A recent article asserts that the US had only 500 real bookstores in 1931. What we had, most of us, was libraries, as Ray Bradbury eloquently explains.
" I discovered me in the library. I went to find me in the library. Before I fell in love with libraries, I was just a six-year-old boy. The library fueled all of my curiosities, from dinosaurs to ancient Egypt. When I graduated from high school in 1938, I began going to the library three nights a week. I did this every week for almost ten years and finally, in 1947, around the time I got married, I figured I was done. I graduated from the library when I was twenty-seven. I discovered that the library is the real school."
In my impoverished childhood I (WRD) mainly went to libraries for books. Then when I could, I started acquiring them, big time. Now I have way, way too many. Why have them? I used to say that if I am up until 3 in the morning I can't go to the library. But now there is the Internet, available 24/7. There are several other reasons--or rationalizations. I like to mark my books, so as to find particular passages. Then there is object fetishism: I love the way books feel and smell. Unlike people, they can never up and leave you of their own accord. Barring a fire or some other disaster, they only clear out when the owner decides that it is time to end the relationship.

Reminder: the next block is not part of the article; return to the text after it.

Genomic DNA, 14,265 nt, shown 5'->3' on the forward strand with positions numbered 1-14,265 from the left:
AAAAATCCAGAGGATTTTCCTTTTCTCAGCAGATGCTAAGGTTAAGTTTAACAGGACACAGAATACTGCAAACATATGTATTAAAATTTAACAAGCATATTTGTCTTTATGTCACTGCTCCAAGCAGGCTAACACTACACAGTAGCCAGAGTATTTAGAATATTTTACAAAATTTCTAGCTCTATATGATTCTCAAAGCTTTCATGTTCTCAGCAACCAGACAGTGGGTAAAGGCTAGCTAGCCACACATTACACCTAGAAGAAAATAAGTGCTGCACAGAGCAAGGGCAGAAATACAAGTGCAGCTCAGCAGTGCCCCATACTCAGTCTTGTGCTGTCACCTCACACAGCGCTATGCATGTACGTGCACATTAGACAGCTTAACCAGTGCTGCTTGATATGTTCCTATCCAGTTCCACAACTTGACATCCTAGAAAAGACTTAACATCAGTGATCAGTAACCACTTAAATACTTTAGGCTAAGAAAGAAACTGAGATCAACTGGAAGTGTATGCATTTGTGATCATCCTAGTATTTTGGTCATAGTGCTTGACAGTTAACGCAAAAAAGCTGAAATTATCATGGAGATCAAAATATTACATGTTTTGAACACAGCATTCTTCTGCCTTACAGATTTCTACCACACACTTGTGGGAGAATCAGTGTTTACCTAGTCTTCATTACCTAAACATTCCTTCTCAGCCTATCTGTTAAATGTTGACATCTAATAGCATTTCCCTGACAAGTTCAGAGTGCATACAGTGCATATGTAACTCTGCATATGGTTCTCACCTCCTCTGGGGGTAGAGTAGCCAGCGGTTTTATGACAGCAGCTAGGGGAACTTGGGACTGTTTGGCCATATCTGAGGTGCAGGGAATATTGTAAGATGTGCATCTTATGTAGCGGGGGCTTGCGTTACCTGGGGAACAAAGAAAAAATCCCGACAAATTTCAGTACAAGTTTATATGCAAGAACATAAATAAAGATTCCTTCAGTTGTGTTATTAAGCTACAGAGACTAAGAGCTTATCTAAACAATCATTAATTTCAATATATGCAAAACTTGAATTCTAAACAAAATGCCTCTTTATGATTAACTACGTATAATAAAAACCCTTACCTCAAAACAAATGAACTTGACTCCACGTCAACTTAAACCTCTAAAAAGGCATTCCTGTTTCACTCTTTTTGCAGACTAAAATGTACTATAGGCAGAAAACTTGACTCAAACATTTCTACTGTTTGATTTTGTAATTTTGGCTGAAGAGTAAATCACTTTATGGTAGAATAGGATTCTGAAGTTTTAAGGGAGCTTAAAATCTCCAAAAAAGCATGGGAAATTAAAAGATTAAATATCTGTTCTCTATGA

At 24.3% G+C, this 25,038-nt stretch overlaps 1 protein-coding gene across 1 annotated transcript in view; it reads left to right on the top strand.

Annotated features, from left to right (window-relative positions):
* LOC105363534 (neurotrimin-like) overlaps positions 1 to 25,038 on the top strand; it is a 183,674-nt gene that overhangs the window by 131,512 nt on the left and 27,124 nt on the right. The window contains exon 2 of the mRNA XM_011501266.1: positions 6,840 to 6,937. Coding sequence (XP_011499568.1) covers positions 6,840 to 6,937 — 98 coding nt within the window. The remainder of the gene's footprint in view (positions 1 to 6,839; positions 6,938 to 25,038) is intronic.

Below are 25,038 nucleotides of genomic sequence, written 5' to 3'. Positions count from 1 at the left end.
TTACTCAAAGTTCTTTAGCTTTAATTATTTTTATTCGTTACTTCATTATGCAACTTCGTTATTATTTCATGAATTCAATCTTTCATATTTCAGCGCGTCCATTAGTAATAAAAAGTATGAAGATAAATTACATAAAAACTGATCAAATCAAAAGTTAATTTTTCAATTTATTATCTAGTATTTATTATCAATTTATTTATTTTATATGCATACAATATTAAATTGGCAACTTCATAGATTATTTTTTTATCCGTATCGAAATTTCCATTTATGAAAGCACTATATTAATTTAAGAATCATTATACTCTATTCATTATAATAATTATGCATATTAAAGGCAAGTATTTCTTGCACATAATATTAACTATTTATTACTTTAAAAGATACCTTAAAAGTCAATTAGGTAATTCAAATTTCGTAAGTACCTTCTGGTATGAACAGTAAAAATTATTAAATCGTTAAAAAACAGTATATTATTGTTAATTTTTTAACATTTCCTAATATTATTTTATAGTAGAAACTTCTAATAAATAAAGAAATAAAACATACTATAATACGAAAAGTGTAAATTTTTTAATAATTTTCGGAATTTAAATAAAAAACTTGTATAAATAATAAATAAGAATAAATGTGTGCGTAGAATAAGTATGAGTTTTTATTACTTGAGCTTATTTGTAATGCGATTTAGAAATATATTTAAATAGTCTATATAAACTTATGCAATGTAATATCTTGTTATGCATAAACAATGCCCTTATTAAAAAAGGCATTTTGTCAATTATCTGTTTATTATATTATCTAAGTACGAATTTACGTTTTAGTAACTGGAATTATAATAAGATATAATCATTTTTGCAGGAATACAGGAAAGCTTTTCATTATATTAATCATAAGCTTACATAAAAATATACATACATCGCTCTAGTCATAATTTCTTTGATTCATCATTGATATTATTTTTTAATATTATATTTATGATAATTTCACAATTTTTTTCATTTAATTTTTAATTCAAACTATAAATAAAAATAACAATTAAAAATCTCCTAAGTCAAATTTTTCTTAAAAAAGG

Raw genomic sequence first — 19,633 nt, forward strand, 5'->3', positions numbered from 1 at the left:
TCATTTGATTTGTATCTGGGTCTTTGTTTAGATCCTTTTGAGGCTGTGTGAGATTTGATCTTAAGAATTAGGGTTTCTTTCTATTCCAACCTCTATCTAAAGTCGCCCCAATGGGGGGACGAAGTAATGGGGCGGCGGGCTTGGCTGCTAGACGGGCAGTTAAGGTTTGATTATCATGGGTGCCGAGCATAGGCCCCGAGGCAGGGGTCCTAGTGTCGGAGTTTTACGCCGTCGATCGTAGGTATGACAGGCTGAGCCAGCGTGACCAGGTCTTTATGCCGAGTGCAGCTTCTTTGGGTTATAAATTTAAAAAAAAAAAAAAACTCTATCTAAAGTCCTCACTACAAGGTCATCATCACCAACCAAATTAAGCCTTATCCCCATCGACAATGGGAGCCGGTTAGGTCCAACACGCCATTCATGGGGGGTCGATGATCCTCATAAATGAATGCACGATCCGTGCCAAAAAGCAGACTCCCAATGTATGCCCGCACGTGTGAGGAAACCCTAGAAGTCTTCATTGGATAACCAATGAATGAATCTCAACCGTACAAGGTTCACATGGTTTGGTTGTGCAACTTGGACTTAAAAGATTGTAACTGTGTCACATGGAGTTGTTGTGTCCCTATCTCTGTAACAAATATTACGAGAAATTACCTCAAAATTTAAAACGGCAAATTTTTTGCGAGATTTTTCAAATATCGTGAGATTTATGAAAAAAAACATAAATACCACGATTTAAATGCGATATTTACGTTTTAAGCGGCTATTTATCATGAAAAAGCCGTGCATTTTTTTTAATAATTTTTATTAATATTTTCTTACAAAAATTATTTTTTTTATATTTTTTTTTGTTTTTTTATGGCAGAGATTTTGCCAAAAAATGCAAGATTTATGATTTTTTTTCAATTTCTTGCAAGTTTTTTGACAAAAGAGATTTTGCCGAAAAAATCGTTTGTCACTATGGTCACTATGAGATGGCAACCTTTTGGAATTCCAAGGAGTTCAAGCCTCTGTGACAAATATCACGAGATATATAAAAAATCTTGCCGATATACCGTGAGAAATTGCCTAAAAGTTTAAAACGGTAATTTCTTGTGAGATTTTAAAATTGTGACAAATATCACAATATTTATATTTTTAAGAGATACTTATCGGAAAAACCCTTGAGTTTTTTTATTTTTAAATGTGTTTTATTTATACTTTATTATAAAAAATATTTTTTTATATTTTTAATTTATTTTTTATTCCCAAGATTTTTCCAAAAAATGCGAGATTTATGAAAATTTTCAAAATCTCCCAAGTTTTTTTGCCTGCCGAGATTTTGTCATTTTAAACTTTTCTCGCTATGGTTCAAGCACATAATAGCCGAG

OK, fine: there are reasons for having a moderate number of books, but why so many? I currently have some 14,000. For this surfeit I blame two estimable figures: Aby Warburg and Jorge Luis Borges. During the sixties I spent many absorbing hours in the Warburg Library in London, which exemplified Warburg’s ideal of using books to show cultural transmission, so that for Dante, for example, there would be versions in several languages as well as studies documenting the “fortuna” of that author. Borges’ idea was even more grandiose. The library should mirror the world. But doesn’t travel accomplish that purpose? That is true, and I did quite a bit of traveling. But books mirror or represent the world in the way that the real world does not.